It is also recognized that although gutta percha is the most common material used to fill a root canal and upon which the instrument in accordance with the invention will be applicable, the invention is equally applicable on other root canal filling materials that are spread and condensed in the root canal and which require heat in order to eliminate excess material.

In the embodiment shown in FIGS. 3A and 3B, the instrument in accordance with the invention is designated generally as 100 and comprises a narrow cylindrical member tube 120 having a compartment for receiving and retaining a battery 125 such as an AA or AAA size having a positive terminal 127 and a negative terminal 126. A wire 124 is electrically coupled at one end to the negative terminal 126 of the battery 125 and electrically coupled at a second end to heating unit 118. A second wire 123 is electrically coupled at a first end to the positive terminal 127 of the battery 125 and connects to a switch 117. Switch 117 is controlled by an on-off knob or switch 122 such that when the knob 122 is in its on position, the switch 117 is closed and engages a third wire 113 electrically coupled to the heating unit 118. In this manner, a complete electrical circuit is formed including the heating unit 118 and the battery 125. A heating probe 121 is coupled to the heating unit 118 and is heated upon activation of the heating unit 118 by the battery 125.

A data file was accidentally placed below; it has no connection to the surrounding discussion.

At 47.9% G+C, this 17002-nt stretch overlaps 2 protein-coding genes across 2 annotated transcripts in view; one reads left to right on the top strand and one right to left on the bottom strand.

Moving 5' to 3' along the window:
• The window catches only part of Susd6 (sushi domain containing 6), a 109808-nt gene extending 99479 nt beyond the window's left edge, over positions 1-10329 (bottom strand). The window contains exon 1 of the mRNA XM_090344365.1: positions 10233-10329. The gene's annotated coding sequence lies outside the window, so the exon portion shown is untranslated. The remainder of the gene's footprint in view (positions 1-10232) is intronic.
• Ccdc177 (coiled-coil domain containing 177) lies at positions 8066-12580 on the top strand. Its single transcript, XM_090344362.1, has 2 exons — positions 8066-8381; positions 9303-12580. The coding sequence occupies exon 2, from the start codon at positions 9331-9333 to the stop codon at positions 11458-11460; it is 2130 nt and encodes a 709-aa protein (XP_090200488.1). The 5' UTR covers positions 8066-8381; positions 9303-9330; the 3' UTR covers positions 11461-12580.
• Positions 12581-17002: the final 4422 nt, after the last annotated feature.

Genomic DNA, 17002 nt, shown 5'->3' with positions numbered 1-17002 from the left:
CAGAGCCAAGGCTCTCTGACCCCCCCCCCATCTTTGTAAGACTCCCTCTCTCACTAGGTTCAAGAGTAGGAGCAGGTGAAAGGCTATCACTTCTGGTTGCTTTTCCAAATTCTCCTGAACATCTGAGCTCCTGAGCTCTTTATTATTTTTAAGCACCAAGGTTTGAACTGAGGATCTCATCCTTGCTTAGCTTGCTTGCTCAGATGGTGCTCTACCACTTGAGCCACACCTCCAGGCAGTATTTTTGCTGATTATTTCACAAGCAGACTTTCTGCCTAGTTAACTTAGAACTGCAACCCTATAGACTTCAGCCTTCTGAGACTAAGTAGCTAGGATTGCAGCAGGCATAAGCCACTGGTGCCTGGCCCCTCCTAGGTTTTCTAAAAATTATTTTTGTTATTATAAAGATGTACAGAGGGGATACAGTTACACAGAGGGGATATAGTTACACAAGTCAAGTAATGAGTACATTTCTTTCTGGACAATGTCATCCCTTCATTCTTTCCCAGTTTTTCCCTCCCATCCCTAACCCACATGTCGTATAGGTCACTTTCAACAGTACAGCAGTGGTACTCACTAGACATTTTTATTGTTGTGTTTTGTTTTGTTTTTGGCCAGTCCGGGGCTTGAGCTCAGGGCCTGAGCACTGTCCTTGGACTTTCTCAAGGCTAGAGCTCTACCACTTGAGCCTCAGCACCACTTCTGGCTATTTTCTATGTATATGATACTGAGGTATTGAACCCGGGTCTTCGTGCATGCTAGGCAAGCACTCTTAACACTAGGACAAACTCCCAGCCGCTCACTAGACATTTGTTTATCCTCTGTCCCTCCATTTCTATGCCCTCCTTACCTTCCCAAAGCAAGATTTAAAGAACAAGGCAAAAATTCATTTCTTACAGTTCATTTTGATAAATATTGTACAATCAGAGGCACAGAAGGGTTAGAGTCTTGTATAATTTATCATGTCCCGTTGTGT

In this embodiment, instead of the removable cover 14 as shown in FIGS. 1 and 2, a retractable cover 119 is coupled to the tube 120. This embodiment thus has the advantage that the cover is never completely separated from the tube 120 and cannot be lost or misplaced. Again, as in the embodiment of FIGS. 1 and 2, it is possible to heat the probe 16 while it is still housed within the cover 119. However, in this embodiment, instead of removing the cover to use the probe, it is simply possible to twist the cover 119 with respect to the tube 120 thereby causing the cover 119 to move downward along an outer periphery of the tube 120 toward the battery 125 (in the illustrated embodiment). The twisting of the cover 119 with respect to the tube 120 is facilitated by the presence of cooperating threads 115,116 on the inner surface of the cover 119 and an uppermost portion of the outer peripheral surface of the tube 120. For the sake of simplicity and easy access, it is preferable to provide only a minimum number of threads.